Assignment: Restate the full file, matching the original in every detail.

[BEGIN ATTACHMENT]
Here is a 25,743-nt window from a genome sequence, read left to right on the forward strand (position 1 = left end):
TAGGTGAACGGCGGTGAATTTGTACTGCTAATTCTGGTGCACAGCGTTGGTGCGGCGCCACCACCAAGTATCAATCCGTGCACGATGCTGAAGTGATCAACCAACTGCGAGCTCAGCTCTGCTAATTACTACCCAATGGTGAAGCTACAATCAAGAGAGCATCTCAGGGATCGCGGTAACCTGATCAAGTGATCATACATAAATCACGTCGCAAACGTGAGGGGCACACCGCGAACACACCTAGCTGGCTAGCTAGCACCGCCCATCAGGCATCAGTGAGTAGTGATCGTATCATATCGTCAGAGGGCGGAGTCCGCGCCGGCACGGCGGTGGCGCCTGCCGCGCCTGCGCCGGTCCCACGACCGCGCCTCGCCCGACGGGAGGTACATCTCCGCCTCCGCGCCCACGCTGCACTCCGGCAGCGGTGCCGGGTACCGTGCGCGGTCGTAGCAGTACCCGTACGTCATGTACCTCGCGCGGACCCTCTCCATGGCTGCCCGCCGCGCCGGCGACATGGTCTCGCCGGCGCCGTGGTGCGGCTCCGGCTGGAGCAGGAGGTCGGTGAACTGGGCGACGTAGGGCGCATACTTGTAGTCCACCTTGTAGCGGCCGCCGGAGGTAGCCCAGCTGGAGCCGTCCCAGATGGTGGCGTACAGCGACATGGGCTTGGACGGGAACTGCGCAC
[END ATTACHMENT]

Here is a 25,743-nt window from a genome sequence, read left to right on the forward strand (position 1 = left end):
TAGGTGAACGGCGGTGAATTTGTACTGCTAATTCTGGTGCACAGCGTTGGTGCGGCGCCACCACCAAGTATCAATCCGTGCACGATGCTGAAGTGATCAACCAACTGCGAGCTCAGCTCTGCTAATTACTACCCAATGGTGAAGCTACAATCAAGAGAGCATCTCAGGGATCGCGGTAACCTGATCAAGTGATCATACATAAATCACGTCGCAAACGTGAGGGGCACACCGCGAACACACCTAGCTGGCTAGCTAGCACCGCCCATCAGGCATCAGTGAGTAGTGATCGTATCATATCGTCAGAGGGCGGAGTCCGCGCCGGCACGGCGGTGGCGCCTGCCGCGCCTGCGCCGGTCCCACGACCGCGCCTCGCCCGACGGGAGGTACATCTCCGCCTCCGCGCCCACGCTGCACTCCGGCAGCGGTGCCGGGTACCGTGCGCGGTCGTAGCAGTACCCGTACGTCATGTACCTCGCGCGGACCCTCTCCATGGCTGCCCGCCGCGCCGGCGACATGGTCTCGCCGGCGCCGTGGTGCGGCTCCGGCTGGAGCAGGAGGTCGGTGAACTGGGCGACGTAGGGCGCATACTTGTAGTCCACCTTGTAGCGGCCGCCGGAGGTAGCCCAGCTGGAGCCGTCCCAGATGGTGGCGTACAGCGACATGGGCTTGGACGGGAACTGCGCAC